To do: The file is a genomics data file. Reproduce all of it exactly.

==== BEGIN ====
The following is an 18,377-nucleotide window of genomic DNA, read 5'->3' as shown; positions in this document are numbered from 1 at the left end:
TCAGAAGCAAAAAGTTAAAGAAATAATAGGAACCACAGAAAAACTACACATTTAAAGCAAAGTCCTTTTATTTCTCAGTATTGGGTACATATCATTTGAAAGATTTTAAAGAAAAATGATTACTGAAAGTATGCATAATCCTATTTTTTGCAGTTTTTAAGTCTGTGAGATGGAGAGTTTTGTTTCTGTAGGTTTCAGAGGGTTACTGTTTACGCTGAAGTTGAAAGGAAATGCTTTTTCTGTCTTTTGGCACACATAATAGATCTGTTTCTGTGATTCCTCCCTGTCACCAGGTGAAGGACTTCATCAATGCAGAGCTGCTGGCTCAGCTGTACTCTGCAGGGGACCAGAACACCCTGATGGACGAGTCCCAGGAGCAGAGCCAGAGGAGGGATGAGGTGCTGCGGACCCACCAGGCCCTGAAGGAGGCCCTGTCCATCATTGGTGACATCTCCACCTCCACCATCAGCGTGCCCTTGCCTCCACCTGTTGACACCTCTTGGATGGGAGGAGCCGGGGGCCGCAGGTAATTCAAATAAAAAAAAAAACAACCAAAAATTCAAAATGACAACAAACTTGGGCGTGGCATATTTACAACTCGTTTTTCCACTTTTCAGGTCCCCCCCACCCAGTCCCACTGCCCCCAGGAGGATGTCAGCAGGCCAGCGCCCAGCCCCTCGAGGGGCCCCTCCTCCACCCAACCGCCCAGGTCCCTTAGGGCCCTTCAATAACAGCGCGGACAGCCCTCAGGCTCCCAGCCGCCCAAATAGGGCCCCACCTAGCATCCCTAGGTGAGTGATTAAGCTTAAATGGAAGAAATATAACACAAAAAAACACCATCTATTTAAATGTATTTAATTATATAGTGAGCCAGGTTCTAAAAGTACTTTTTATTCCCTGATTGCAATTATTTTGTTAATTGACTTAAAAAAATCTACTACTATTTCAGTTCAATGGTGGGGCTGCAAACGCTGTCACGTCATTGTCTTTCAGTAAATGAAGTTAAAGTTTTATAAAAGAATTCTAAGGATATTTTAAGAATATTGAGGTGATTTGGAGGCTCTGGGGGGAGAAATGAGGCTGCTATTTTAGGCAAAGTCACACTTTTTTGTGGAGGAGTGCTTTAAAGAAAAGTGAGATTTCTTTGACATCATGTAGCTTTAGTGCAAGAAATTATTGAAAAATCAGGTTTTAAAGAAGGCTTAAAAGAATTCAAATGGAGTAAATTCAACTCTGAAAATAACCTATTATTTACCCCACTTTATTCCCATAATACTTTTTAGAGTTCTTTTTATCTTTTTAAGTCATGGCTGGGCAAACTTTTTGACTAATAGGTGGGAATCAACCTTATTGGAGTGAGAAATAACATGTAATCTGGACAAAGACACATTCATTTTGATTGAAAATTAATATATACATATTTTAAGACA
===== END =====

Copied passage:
The following is an 18,377-nucleotide window of genomic DNA, read 5'->3' as shown; positions in this document are numbered from 1 at the left end:
TCAGAAGCAAAAAGTTAAAGAAATAATAGGAACCACAGAAAAACTACACATTTAAAGCAAAGTCCTTTTATTTCTCAGTATTGGGTACATATCATTTGAAAGATTTTAAAGAAAAATGATTACTGAAAGTATGCATAATCCTATTTTTTGCAGTTTTTAAGTCTGTGAGATGGAGAGTTTTGTTTCTGTAGGTTTCAGAGGGTTACTGTTTACGCTGAAGTTGAAAGGAAATGCTTTTTCTGTCTTTTGGCACACATAATAGATCTGTTTCTGTGATTCCTCCCTGTCACCAGGTGAAGGACTTCATCAATGCAGAGCTGCTGGCTCAGCTGTACTCTGCAGGGGACCAGAACACCCTGATGGACGAGTCCCAGGAGCAGAGCCAGAGGAGGGATGAGGTGCTGCGGACCCACCAGGCCCTGAAGGAGGCCCTGTCCATCATTGGTGACATCTCCACCTCCACCATCAGCGTGCCCTTGCCTCCACCTGTTGACACCTCTTGGATGGGAGGAGCCGGGGGCCGCAGGTAATTCAAATAAAAAAAAAAACAACCAAAAATTCAAAATGACAACAAACTTGGGCGTGGCATATTTACAACTCGTTTTTCCACTTTTCAGGTCCCCCCCACCCAGTCCCACTGCCCCCAGGAGGATGTCAGCAGGCCAGCGCCCAGCCCCTCGAGGGGCCCCTCCTCCACCCAACCGCCCAGGTCCCTTAGGGCCCTTCAATAACAGCGCGGACAGCCCTCAGGCTCCCAGCCGCCCAAATAGGGCCCCACCTAGCATCCCTAGGTGAGTGATTAAGCTTAAATGGAAGAAATATAACACAAAAAAACACCATCTATTTAAATGTATTTAATTATATAGTGAGCCAGGTTCTAAAAGTACTTTTTATTCCCTGATTGCAATTATTTTGTTAATTGACTTAAAAAAATCTACTACTATTTCAGTTCAATGGTGGGGCTGCAAACGCTGTCACGTCATTGTCTTTCAGTAAATGAAGTTAAAGTTTTATAAAAGAATTCTAAGGATATTTTAAGAATATTGAGGTGATTTGGAGGCTCTGGGGGGAGAAATGAGGCTGCTATTTTAGGCAAAGTCACACTTTTTTGTGGAGGAGTGCTTTAAAGAAAAGTGAGATTTCTTTGACATCATGTAGCTTTAGTGCAAGAAATTATTGAAAAATCAGGTTTTAAAGAAGGCTTAAAAGAATTCAAATGGAGTAAATTCAACTCTGAAAATAACCTATTATTTACCCCACTTTATTCCCATAATACTTTTTAGAGTTCTTTTTATCTTTTTAAGTCATGGCTGGGCAAACTTTTTGACTAATAGGTGGGAATCAACCTTATTGGAGTGAGAAATAACATGTAATCTGGACAAAGACACATTCATTTTGATTGAAAATTAATATATACATATTTTAAGACA